Old friends are best as rivals eye first leg edge

Barcelona midfielders Xavi Hernandez and Andres Iniesta should recognise their surroundings when they emerge from the tunnel for tonight’s Champions League last 16 first leg at Manchester City’s Etihad Stadium.

Xavi and Iniesta have been there before — for City’s first ever game at what was then called the Millennium Stadium — an August 2003 friendly in which Kevin Keegan’s home side (which contained Richard Dunne, Sun Jihai and Shaun Goater) ran out 2-1 winners.

A lot has changed in the blue half of Manchester in the decade since, especially since Abu Dhabi’s Sheikh Mansour began to invest hundreds of millions of euro to turn a sleeping giant into a European superpower.

But the thinking which saw the Catalan club invited to the stadium opening remains — with former Barca board members Ferran Soriano and Txiki Begiristain, now chief executive and sporting director at City.

Soriano and Begiristain were key backroom men during the Josep Guardiola era at Barcelona, but left after Sandro Rosell was elected club president in 2010 — with the parting particularly acrimonious.

City took advantage to hire the two executives and give them the job of building a similar all-conquering side.

That led directly to Roberto Mancini being replaced as manager by Manuel Pellegrini last summer. The Chilean coach had twice been close to being named Barca boss due to his impressive record with other Spanish clubs, and his appointment as first team coach was part of a ‘holistic’ project, with one philosophy uniting playing style, scouting, youth development and overall club strategy.

“My understanding with Begiristain, with Ferran Soriano, and with the club’s owners is absolute,” Pellegrini told El Pais yesterday. “That was why I turned down other clubs to come here.

“It was not about money. Txiki talked to me about common causes, that he did not want to imitate Barca, that we were looking for our own identity. Although the idea is similar, that is true.”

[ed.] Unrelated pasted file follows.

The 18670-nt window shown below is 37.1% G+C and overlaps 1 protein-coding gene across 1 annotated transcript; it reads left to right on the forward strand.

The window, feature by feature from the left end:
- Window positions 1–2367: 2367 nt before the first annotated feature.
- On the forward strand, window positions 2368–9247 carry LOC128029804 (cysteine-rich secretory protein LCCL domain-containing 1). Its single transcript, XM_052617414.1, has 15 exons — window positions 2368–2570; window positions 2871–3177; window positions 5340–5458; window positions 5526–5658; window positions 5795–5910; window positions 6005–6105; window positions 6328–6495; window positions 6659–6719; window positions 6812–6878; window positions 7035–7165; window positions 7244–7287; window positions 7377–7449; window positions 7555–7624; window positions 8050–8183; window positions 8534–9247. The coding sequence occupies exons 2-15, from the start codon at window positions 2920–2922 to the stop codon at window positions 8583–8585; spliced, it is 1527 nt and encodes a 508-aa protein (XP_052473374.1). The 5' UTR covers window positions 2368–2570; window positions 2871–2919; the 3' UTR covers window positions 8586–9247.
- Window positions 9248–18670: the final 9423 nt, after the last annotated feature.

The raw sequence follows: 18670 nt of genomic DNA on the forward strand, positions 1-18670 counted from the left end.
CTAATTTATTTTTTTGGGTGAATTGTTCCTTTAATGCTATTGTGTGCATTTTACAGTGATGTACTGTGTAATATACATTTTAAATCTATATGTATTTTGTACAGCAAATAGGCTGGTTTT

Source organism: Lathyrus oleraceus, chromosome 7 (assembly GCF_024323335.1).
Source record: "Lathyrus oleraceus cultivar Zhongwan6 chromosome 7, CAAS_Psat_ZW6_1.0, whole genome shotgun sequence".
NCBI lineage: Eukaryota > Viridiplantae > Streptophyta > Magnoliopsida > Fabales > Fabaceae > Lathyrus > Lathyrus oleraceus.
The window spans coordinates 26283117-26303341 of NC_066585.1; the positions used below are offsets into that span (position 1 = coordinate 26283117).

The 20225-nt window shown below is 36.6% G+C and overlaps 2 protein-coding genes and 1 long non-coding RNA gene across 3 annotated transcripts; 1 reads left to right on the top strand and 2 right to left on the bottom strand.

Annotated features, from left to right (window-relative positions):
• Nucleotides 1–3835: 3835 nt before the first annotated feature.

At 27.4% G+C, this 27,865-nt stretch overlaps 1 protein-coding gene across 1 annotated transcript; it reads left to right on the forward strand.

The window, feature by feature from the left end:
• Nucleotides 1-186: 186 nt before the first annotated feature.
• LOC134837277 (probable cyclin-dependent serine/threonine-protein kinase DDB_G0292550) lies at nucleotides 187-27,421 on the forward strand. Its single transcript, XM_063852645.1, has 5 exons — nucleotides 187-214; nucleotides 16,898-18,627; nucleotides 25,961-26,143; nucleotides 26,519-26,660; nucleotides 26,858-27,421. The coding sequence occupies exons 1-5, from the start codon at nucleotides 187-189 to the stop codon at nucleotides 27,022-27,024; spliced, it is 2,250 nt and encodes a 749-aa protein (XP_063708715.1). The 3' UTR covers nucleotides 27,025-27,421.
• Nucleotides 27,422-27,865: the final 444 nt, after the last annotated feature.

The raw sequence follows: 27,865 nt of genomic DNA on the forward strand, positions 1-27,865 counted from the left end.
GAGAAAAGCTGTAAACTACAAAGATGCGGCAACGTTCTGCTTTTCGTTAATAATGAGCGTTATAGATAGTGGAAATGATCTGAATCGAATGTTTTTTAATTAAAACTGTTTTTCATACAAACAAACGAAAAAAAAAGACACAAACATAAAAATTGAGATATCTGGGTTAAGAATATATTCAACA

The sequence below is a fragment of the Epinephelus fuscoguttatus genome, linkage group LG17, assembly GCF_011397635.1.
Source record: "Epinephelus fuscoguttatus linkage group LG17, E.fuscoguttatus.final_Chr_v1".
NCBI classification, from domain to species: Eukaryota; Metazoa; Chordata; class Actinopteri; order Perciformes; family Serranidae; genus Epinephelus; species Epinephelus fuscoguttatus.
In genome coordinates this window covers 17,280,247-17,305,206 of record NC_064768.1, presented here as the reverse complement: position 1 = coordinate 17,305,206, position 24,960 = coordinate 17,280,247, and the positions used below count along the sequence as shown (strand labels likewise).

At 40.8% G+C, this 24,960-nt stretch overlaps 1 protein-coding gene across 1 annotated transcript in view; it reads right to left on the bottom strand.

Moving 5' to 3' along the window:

Not an imitation, but pretty close. Even with the economic firepower to sign almost any player, Pellegrini’s XI tonight will likely include four colleagues of Xavi and Iniesta in Spain’s national team (Javi Garcia, Jesus Navas, Alvaro Negredo and David Silva).

Other City stars know Barca talisman Leo Messi better. Sergio Aguero and Pablo Zabaleta were fellow members of Argentina youth sides which won the 2005 U20 World Cup and then 2008 Olympics, and the three remain close friends. Aguero’s father recently revealed that Messi and his son — who should return from injury to play the second leg at Camp Nou on March 12th — had been talking ahead of the tie.

“Sergio and Leo are always talking on the telephone, and even more since the draw,” he said. “They are very good friends. They like to joke amongst themselves, and are already ribbing each other.”

Then there’s Yaya Toure, who joined City from Barcelona for around €30m in 2010. In three seasons at Barca the powerful midfielder won two La Liga crowns and the 2009 Champions League.

Although Guardiola then forced him out of the Camp Nou to make room for Sergio Busquets, Toure claimed last week that he was not out for revenge.

“I don’t really want to play Barcelona,” he said. “I have a lot of respect for a club which taught me a lot, and where I have many friends who helped me. The Camp Nou is the stadium where I always wanted to play. Now I am coming back wearing a different shirt. But that’s football.”

Toure could well be seeing much more of these old friends in the near future, due to his current club’s apparently endless resources and its former Barca directors’ excellent contacts. Xavi, Iniesta, Busquets, Victor Valdes, Cesc Fabregas and Pedro Rodriguez have all being linked with City during recent transfer windows. Zabaleta was even quoted in the English press last weekend saying Messi had quizzed him about life in Manchester.

And Rosell’s successor as Barcelona president Josep Maria Bartomeu claimed to be unworried when asked last week about his former colleagues at the Camp Nou building a ‘new Barca’ in north-west England.

“That is life, and the business of football,” Bartomeu said. “They are professionals contracted by City. Good luck to them, except when they are up against us.”

Bartomeu could sound confident as Barca’s greater European experience, and Messi’s return to form and fitness, makes them favourites to progress to the last eight this time around. But the balance is tilting quickly as the Catalan influence at the Etihad grows and grows.


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